Lijiang to Chengdu by Tandem Bicycle Part 4: Riding in the Grasslands
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To say we woke up stiff and sore would be an understatement. We quickly realized that riding, and especially climbing, on a bike at above 4000 meters of elevation takes a lot out of us. Our bodies simply don’t recover very well when there’s no oxygen. We pretty much anticipated feeling like crap after the epicness of cresting 4680 meters yesterday, so thankfully we had an easy day ahead of us, well, as easy as 50 km can get at above 4000 meters. With mostly downhill terrain we made it to Litang, “The World’s First High City” as it is abundantly advertised, after just a couple hours of riding.
Combine Tibetan heritage with the Chinese penchant for building cities and you’ve got Litang, a one of a kind city located on a 4100 meter high plateau in the middle of nowhere. While you won’t find any skyscrapers here, you will find brilliantly painted sculptures, temples, and monasteries. As is typical in China, there was a lot of construction going on, but in Litang it’s monks, not construction workers, driving the backhoes. I kid you not, there are monks driving backhoes. Come to Litang and see for yourself! Pretty sure I just created their new slogan, “Litang, home of the backhoe driving monks”. I don’t know about you guys, but the last thing I expected to see a monk doing was operating heavy machinery, doesn’t really give off the peaceful, “I’m searching for my inner happiness” vibe.
Semi-rested after our easy day in Litang, we awoke to tackle the numerous “rolling” hills (300-400 meter gains in elevation) that stood between us and our descent off the plateau. Standing next to our massive 1500 meter climbs these 300 meter hills looked deceivingly easy, and we certainly didn’t give the altitude enough credit for how powerful of a factor it was in slowing us down.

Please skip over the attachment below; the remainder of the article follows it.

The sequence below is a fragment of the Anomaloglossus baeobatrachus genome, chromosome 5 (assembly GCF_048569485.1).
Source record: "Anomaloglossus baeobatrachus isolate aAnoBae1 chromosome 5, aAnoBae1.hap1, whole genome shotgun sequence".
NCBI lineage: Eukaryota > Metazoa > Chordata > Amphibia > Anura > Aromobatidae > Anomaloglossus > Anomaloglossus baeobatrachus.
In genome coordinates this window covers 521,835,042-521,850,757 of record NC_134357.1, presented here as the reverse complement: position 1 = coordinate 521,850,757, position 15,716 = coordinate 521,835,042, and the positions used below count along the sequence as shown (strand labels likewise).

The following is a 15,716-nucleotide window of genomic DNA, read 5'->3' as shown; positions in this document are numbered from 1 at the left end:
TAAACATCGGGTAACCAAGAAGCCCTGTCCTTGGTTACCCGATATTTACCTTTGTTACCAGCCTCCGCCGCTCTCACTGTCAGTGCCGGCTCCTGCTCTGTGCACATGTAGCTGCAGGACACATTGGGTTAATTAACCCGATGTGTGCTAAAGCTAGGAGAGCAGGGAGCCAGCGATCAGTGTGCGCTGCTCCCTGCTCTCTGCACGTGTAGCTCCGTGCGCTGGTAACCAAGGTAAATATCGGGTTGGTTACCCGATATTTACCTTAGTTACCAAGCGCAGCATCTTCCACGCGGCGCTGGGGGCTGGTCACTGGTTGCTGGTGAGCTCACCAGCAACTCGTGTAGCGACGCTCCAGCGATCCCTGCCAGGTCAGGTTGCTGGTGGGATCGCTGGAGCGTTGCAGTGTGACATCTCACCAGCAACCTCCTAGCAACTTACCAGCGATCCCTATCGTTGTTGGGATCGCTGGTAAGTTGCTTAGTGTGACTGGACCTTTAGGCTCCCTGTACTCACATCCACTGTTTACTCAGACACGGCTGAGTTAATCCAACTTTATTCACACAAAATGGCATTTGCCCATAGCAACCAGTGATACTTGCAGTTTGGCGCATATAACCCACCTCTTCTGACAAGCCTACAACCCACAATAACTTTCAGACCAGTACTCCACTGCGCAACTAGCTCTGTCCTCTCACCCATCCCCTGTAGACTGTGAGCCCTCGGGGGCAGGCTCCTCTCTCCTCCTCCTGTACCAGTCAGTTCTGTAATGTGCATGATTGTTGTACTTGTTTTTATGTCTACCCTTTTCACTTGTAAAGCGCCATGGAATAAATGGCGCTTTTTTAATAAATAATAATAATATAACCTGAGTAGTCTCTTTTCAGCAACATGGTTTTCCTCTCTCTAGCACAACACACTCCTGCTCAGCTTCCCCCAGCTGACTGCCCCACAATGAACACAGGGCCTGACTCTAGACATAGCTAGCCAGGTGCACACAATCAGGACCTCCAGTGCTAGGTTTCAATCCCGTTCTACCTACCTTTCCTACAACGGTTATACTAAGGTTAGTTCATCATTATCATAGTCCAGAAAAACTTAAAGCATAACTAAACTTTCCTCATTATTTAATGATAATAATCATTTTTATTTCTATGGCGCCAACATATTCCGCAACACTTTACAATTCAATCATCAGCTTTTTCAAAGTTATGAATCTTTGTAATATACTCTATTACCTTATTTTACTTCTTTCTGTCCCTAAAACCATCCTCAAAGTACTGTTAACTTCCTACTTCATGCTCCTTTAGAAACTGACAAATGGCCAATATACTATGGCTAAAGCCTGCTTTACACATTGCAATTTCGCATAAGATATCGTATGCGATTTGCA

The scenery on the plateau was a stark contrast to the dramatic snow capped mountains, and lush grassland carved with streams from the day before. The hills were a dry, grassy landscape, creating a feeling of vast emptiness, the kind where you could go for miles completely unaware that you had moved at all, the only life a few cows dotting the hillside. Cars, of course, would still pass us by as we journeyed slowly over the many peaks before us, a total of six, as we counted on the map.
We stopped at a roadside pull-off partway up the fourth climb for some lunch, which consisted of crackers and cookies, and to fill up on water from the spigot. We also made use of the facilities, two holes in the ground with a tarp around it, one for men and one for women. For the pleasure of using these holes in the ground we had to pay the creepy old Tibetan lady standing guard 3 rmb per person, about 50 cents. As we sat down for lunch the old woman seemed a little too interested in the bags on our bike, and Justin was convinced her and her granddaughter were trying to seal from people. Probably true, although they were clearly waiting for people to leave their belongings unattended. She wasn’t very good at hiding her intentions though, and I never took my eyes off her for a second, daring her to try and even touch our bike. I think she got the message pretty clearly and walked off back to her hut. A few cars, hitchhikers, and fellow cyclists stopped at the pull-off as well to use the restroom, igniting the reappearance of the resident Tibetan, and we watched as she too lingered around her guests, eyeing their belongings. Like us, nobody left their stuff unattended thus leaving her no opportunity for pillaging. She really needs to learn how to be a little less obvious.